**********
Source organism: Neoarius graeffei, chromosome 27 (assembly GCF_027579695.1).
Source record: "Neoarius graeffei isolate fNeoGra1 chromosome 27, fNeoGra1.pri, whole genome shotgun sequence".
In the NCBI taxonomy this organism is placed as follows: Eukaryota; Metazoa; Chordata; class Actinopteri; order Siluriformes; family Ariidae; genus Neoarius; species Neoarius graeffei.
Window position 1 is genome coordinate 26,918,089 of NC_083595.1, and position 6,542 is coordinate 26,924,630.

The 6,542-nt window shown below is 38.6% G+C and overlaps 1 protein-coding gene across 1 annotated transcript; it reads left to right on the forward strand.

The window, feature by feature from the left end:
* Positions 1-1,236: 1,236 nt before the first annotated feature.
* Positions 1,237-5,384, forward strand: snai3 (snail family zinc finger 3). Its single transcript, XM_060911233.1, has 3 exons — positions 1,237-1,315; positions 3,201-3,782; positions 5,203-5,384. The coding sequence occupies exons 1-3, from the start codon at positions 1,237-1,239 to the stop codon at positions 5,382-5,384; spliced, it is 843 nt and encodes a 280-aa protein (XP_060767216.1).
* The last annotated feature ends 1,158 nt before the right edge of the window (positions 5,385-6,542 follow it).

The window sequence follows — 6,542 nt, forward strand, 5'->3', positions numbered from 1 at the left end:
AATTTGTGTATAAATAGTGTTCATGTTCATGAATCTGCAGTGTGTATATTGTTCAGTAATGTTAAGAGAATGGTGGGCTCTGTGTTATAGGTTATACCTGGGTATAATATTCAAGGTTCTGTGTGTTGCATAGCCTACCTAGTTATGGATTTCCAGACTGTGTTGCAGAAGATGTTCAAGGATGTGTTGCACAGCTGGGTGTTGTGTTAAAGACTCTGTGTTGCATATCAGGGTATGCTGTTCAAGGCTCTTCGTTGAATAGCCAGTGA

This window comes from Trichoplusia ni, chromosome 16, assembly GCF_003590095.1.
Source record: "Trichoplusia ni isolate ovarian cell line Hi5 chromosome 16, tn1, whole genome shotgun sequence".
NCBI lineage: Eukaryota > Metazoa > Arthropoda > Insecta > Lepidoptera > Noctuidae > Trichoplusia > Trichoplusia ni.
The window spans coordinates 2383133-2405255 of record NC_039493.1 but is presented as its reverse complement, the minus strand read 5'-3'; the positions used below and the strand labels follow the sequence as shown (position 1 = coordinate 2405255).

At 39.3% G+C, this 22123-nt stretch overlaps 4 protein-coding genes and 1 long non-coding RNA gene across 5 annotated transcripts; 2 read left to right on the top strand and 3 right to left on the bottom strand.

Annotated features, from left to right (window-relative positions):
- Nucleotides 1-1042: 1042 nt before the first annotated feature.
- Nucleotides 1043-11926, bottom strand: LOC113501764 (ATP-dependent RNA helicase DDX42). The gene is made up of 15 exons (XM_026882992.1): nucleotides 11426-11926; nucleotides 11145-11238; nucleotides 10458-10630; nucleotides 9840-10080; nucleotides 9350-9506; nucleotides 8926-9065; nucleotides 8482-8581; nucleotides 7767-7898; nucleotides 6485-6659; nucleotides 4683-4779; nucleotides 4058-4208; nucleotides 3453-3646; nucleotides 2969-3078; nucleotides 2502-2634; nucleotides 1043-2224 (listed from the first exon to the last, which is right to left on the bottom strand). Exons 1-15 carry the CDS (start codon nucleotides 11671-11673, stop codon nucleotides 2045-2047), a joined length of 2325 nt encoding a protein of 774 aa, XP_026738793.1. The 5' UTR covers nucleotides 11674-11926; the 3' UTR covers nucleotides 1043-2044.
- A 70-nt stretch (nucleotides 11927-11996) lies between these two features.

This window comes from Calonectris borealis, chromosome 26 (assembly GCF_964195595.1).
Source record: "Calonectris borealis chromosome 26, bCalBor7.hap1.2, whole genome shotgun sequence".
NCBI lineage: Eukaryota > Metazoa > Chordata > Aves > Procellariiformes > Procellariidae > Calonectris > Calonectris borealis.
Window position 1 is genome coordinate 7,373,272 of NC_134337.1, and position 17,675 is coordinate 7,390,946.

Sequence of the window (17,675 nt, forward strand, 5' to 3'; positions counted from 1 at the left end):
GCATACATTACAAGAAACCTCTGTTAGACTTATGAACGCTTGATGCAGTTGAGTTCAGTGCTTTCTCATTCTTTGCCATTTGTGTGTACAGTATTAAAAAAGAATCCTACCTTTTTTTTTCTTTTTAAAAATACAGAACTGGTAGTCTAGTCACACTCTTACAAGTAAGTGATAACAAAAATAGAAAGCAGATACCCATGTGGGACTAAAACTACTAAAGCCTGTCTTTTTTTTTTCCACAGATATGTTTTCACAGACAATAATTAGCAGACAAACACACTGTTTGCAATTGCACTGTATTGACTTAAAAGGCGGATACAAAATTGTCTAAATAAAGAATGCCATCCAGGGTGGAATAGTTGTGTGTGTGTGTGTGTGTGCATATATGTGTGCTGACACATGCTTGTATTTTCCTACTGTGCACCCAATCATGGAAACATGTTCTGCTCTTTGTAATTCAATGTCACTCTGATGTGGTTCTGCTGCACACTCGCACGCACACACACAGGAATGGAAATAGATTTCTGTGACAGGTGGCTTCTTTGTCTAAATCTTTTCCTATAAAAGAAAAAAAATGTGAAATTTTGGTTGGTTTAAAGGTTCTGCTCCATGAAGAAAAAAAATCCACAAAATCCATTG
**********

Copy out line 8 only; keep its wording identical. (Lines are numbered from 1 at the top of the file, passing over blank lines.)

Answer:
* Positions 1,237-5,384, forward strand: snai3 (snail family zinc finger 3). Its single transcript, XM_060911233.1, has 3 exons — positions 1,237-1,315; positions 3,201-3,782; positions 5,203-5,384. The coding sequence occupies exons 1-3, from the start codon at positions 1,237-1,239 to the stop codon at positions 5,382-5,384; spliced, it is 843 nt and encodes a 280-aa protein (XP_060767216.1).